As the heart becomes unable to properly circulate blood around the body, the ferret will experience fluid building up in tissues that are particularly hard for the circulatory system to service. This water retention is referred to as 'edema' and results in uncomfortable and sometimes quite noticeable levels of swelling. Although edema can usually be most easily noticed in the extremities, in ferrets the swelling can be most evident in the abdominal region. When checking for edema, owners should be careful how they handle the ferret, as direct contact with the swelling can cause a large degree of discomfort or pain and provoke a violent response.
There are two main causes for enlarged hearts in ferrets, namely genetics and physical damage to the heart muscle. In its congenital form, cardiomegaly is virtually impossible to predict or detect until it has already entered its early stages. If there is a more direct cause, however, then it can be easier for owners to predict and watch out for the condition. Commonly, anything that produces a prolonged arrhythmia or extended period of blood pressure problems can eventually result in a weakening of the heart muscle and the organ becoming enlarged.
When the ferret is presented to the clinic, the vet will typically perform a full physical examination of the animal in order to both verify its symptoms and check for anything that may have gone unnoticed that could explain its condition. Furthermore, the examination will present a good opportunity for the vet to check the ferret's vitals and heart rate. Next, an imaging scan of the heart can be done using an ultrasound machine, which will provide the vet with a far more detailed view of exactly what is going on inside the animal's body. The vet will typically have some questions for the owner regarding both the progression of the symptoms, as well as the ferret's medical history, as this can yield some important clues as to the cause of the enlargement.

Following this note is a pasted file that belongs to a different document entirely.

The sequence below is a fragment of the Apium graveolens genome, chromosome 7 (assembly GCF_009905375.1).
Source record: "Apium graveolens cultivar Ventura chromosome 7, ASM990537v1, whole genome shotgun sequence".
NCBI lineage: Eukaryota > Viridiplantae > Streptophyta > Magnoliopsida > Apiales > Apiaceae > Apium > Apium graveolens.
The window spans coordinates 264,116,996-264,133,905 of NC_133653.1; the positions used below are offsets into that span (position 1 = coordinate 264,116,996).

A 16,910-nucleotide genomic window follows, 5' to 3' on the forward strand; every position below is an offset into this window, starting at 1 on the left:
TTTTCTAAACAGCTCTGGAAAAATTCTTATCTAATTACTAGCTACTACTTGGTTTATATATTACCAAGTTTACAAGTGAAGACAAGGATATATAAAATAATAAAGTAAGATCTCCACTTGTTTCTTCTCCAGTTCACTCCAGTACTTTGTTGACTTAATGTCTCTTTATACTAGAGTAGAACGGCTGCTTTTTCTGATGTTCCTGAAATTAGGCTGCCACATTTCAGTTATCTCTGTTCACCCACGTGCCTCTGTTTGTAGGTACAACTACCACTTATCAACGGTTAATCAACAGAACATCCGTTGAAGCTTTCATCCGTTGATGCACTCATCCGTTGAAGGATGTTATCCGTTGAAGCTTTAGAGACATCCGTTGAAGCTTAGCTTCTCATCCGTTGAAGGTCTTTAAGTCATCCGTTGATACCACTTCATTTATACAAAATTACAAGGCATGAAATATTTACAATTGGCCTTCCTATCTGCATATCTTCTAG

Depending on the exact underlying cause of the heart enlargement, different drugs may be required in order to solve the problem. Beta-blockers, for instance, would be required in order to treat high blood pressure, whilst anti-arrhythmic drugs will help the heart beat at a normal tempo. If edema has occurred, then manual draining using a syringe may be required to relieve some of the pressure before the fluid is reabsorbed by the body. In some cases, the vet will prescribe a diuretic drug to help the ferret quickly lose excess water via urination.
Unfortunately, once a ferret's heart has become enlarged, there is no permanent cure. It is simply a matter of managing the condition via the use of drugs in order to prevent it from producing more serious symptoms (i.e. cardiac arrest). However, once the vet has administered the correct drugs to the animal, there will be a noticeable improvement in their condition within the space of a few days. Periodic follow-up appointments may be necessary, however, as the vet will want to make sure that the ferret is continuing to respond well to treatment and is not experiencing any further symptoms or complications.